6. Finish by adding the remainder of the elastics, connecting each dowel end to all four adjacent ends, except for the ends of the dowel that is parallel to it. The resulting structure will stand alone, more or less balanced and symmetric, with 3 sets of parallel pairs of dowels. Each dowel end will have 4 elastics running out from it to the other ends nearby while remaining unconnected to its parallel partner. You may need to take an extra turn or two about some of the screws to even out the tension and improve the symmetry.

Figs 2A and 2B Stages in building an icosahedron Meyers, page 49

If the elastics are excessively long, the tendons of the model will be too lax to provide adequate structure. If unduly short, the tight tendons will make it difficult for the structure to alter its shape with changing stresses. Both these situations mirror what happens in the practice hall when our soft tissues are too loose or too tight.

As you play with the model, you appreciate that the rubber bands form a continuous web while the dowels fail to touch one another. Continuous tension, discontinuous compression. Alter a single elastic or dowel and the whole structure responds. Draw two parallel dowels apart and the whole structure expands in all directions – recreating much of the feeling of density, fullness or stickiness that comes with balanced movement and was mentioned in the last note. Push two parallel dowels together and the entire structure contracts.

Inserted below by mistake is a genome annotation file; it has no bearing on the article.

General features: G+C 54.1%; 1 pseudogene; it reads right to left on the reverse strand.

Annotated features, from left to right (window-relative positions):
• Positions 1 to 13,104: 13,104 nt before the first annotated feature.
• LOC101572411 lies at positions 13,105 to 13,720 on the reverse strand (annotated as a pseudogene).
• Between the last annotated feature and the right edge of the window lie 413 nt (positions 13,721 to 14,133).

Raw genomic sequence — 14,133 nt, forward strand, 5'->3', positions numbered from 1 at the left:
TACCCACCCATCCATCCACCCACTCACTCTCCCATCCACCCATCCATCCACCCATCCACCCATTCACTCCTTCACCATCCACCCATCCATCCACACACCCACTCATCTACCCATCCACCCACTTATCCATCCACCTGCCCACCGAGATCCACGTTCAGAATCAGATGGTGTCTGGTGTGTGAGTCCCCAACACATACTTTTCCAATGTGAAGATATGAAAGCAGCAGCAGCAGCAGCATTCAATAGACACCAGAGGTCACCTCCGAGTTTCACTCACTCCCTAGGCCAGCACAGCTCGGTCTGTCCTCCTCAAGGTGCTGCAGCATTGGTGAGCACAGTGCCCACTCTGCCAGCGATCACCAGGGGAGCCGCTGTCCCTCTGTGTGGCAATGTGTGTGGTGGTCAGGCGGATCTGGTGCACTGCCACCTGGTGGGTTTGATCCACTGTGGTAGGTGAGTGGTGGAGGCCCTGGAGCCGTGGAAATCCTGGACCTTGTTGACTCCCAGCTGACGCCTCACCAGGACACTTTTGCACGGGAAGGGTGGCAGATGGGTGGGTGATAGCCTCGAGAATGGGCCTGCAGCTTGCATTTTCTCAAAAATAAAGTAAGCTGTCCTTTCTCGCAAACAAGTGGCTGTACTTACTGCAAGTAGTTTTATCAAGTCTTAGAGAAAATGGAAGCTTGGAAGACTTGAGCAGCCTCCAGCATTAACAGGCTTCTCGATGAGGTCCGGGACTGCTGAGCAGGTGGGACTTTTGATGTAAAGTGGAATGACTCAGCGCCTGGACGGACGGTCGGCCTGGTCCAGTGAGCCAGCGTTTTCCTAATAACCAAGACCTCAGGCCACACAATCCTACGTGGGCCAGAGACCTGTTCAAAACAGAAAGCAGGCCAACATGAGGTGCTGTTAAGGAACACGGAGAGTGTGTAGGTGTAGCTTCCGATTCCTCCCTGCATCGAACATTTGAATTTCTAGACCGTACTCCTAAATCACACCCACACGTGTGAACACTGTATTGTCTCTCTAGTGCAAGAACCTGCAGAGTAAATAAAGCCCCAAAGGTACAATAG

A complete structure expanding and contracting. Breathing in and breathing out.

Reflections about the body begin to surface:

  • does the spine really function as a continuous compression structure? Or do the 24 vertebrae perch precariously one on top of the other, only kept in place by a fabric of soft tissue?
  • soft tissue forces contribute greatly to our shape, our posture. By altering those forces, we alter our shape